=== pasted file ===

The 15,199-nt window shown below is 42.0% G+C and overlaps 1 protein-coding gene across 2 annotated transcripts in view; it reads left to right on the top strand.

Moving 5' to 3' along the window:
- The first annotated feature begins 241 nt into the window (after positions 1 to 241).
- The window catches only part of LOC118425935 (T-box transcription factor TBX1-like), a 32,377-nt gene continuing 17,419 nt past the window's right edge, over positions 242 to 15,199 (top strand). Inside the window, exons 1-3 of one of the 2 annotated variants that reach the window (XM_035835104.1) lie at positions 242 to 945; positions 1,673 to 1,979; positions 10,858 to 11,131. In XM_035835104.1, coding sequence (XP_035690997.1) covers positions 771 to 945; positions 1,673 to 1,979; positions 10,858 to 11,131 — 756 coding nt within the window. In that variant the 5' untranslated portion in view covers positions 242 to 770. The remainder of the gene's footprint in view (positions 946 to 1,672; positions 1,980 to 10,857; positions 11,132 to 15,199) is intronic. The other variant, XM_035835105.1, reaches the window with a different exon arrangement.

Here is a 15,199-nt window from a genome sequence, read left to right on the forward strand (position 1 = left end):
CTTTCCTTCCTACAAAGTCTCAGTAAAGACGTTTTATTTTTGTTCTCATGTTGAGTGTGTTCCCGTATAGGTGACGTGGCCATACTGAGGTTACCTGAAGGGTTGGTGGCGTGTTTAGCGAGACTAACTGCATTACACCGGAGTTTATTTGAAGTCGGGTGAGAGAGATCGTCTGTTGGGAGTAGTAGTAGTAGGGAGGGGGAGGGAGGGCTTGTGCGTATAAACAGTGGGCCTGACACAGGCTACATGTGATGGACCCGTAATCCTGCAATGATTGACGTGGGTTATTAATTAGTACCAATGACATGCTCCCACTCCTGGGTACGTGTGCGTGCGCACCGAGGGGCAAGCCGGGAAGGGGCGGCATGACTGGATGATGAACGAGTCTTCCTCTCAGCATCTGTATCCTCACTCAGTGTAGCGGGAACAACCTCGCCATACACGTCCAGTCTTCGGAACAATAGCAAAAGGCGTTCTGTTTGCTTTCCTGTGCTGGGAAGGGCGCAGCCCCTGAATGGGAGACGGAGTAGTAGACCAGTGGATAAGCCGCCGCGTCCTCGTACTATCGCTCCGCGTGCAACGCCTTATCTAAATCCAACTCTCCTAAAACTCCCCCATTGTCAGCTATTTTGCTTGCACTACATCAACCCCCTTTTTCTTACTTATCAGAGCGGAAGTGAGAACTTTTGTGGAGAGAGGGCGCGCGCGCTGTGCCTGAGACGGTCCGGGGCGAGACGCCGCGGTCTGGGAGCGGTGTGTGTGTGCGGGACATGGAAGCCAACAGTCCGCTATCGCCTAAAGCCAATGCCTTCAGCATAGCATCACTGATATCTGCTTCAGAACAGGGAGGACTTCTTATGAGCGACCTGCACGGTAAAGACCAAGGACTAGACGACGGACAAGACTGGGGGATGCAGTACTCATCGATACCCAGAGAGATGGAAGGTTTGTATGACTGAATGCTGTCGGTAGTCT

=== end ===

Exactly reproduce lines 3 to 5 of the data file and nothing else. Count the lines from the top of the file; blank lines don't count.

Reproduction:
- The first annotated feature begins 241 nt into the window (after positions 1 to 241).
- The window catches only part of LOC118425935 (T-box transcription factor TBX1-like), a 32,377-nt gene continuing 17,419 nt past the window's right edge, over positions 242 to 15,199 (top strand). Inside the window, exons 1-3 of one of the 2 annotated variants that reach the window (XM_035835104.1) lie at positions 242 to 945; positions 1,673 to 1,979; positions 10,858 to 11,131. In XM_035835104.1, coding sequence (XP_035690997.1) covers positions 771 to 945; positions 1,673 to 1,979; positions 10,858 to 11,131 — 756 coding nt within the window. In that variant the 5' untranslated portion in view covers positions 242 to 770. The remainder of the gene's footprint in view (positions 946 to 1,672; positions 1,980 to 10,857; positions 11,132 to 15,199) is intronic. The other variant, XM_035835105.1, reaches the window with a different exon arrangement.

Here is a 15,199-nt window from a genome sequence, read left to right on the forward strand (position 1 = left end):